Direct Thin Crust Pizza/Modernist Pizza


Nik Sharma

Hey Friends, I’m a multi-award-winning and best-selling cookbook author and photographer.

This is my new favorite pizza crust recipe from the Modernist Pizza cookbook; it’s easy to make, has a fantastic texture, with deep flavors. If you need a simple and easy tomato sauce for your pizza, try my recipe. Read all about the book and my interview with Chef Francisco Migoya, responsible for this encyclopedic guide and cookbook to pizza making in my newsletter.

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Direct Thin Crust Pizza/Modernist Pizza

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  • Yield: Makes Five 13 in/33 cm pizzas


1 3/4 cups/415 ml water, 70F/21C

1 3/4 tsp instant dry yeast

4 1/4 cups + 2 1/2 Tbsp/595 g bread flour, 11.5%–12% protein

1/2 cup/55 g fine-ground cornmeal

2 1/4 tsp + 1/8 tsp salt


1. Combine the water and yeast in the stand mixer’s bowl, and whisk to dissolve the yeast.

2. Add the flour and cornmeal, and mix using the dough blade on low speed to a shaggy mass, about 2 minutes.

3. Mix on medium speed to low gluten development, about 3 minutes.

4. Add the salt, and mix on medium speed until the dough reaches full gluten development, about 5 minutes.

5. Perform the windowpane test to assess gluten development. Take a portion of dough in your hands and stretch it: the more the dough can stretch without tearing, the more the gluten has developed. The dough will hold the window for at least 8–10 seconds and it can be stretched to the point that it is nearly see-through when it has reached full gluten development.

6. Transfer the dough to a lightly floured worktable. Cover well with plastic wrap.

7. Bench rest for 20 minutes.

8. Divide the dough into five even-sized pieces.

9. Place a square of dough in your dominant hand.

10. Form a ring with the index finger and your thumb on the same hand.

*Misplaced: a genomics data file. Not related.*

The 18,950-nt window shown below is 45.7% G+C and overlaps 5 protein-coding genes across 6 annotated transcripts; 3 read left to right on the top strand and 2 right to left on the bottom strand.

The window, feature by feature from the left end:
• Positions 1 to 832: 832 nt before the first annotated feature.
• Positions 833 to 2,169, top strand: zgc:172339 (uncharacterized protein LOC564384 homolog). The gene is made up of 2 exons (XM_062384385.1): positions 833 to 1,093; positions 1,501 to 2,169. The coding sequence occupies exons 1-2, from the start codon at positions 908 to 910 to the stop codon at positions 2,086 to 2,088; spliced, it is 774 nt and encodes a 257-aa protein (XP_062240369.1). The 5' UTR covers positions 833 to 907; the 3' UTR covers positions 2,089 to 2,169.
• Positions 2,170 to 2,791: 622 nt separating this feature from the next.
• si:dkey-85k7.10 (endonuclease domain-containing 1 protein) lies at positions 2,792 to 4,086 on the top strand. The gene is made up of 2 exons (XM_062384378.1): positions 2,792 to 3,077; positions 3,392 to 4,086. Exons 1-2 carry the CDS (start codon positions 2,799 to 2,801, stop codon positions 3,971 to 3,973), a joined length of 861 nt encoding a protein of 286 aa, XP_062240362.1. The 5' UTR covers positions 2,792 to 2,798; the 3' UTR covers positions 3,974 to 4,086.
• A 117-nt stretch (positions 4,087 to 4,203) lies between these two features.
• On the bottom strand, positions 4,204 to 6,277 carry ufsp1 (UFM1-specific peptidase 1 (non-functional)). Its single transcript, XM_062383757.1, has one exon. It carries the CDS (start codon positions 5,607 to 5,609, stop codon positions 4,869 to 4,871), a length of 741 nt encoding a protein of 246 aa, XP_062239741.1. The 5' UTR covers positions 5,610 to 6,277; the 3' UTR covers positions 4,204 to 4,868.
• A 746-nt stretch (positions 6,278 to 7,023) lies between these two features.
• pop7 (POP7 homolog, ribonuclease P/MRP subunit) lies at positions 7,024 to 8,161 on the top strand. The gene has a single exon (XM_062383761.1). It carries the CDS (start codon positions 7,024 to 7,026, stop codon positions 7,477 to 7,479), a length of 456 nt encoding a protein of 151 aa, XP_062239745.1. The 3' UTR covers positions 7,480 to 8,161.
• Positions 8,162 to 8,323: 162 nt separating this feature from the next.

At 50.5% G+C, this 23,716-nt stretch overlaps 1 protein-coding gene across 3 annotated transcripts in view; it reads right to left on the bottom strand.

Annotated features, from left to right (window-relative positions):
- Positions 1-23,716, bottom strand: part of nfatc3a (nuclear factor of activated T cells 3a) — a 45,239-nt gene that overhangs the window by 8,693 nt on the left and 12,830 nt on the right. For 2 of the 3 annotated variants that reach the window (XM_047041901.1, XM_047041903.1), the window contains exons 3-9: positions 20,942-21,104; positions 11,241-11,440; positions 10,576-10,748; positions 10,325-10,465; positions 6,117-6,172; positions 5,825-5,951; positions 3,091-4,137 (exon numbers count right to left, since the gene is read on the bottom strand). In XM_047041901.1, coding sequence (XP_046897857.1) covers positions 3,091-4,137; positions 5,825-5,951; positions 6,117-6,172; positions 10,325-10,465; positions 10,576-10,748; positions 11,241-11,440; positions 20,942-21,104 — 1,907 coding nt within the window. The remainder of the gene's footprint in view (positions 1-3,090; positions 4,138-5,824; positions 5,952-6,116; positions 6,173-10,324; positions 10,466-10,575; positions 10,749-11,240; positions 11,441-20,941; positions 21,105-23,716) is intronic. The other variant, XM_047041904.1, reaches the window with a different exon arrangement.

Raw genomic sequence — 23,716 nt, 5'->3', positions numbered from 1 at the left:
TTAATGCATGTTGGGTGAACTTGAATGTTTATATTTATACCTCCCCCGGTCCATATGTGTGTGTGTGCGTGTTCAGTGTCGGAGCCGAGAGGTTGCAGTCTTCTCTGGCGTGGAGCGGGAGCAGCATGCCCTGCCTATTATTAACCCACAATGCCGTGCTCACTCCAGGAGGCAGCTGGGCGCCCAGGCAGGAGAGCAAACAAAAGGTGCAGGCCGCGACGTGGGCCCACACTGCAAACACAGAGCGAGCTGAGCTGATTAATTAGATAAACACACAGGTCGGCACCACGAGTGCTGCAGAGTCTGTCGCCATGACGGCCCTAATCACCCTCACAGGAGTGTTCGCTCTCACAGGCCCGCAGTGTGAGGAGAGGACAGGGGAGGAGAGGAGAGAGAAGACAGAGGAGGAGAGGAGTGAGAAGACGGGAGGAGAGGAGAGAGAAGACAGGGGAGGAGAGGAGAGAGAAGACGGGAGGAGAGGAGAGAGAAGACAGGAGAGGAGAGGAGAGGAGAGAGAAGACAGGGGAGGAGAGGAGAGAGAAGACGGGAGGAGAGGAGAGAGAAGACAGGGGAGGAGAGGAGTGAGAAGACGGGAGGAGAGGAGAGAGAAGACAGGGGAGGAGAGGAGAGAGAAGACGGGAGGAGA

11. With your fingers from the opposite hand, push the dough through the ring. This should result in a smooth, tight ball. Make sure to pinch the seams shut well. Otherwise, the dough will tear when you shape it for baking, or it might cause a weak spot that will allow sauce and toppings to break through while baking.

12. Repeat steps 9–11 with the four remaining pieces of dough.

13. Place on a sheet pan. Spray a very light mist of water over the dough.

14. Cover the dough well with plastic wrap.

15. Proof the dough, covered, for 1 1/2 hours at 70F/21C.

16. Test for proof using the fingertip test. Gently press the exposed surface of the dough for 2 seconds; the pressure should leave a small dent in the dough; it will slowly spring back, but the indentation should remain clearly visible after 1–2 seconds.

17. Shape, assemble, and bake the pizza according to the instructions in the recipe.


  • We recommend using Ceresota/Heckers Unbleached All-Purpose Flour for this dough. Note that they call their flour all-purpose, but the protein content places it in the bread flour category.
  • We typically use a dough hook to mix all our thin-crust pizza doughs. If the ingredient quantities aren’t large enough for the dough hook to mix them well in a stand mixer, use a paddle attachment initially to mix the ingredients uniformly. Once you have a homogeneous mass (the dough is sticky and wet, and there are no visible clumps or unincorporated water), switch to a hook attachment.
  • Final mix time at higher speeds may vary from machine to machine. Whatever the model and yield, the goal is to achieve a good mix and full gluten development. Consider our suggested times as guidelines only. Use the windowpane test to help determine the dough’s stage of gluten development.
  • After proofing at room temperature, you can roll the dough out and make the pizza. We recommend cold-proofing the dough for 1 day, however, because it produces a crispier thin-crust pizza. If you cold-proof the dough, remove it from refrigeration 1 1/2–2 hours before shaping so it warms up and is easier to stretch out.

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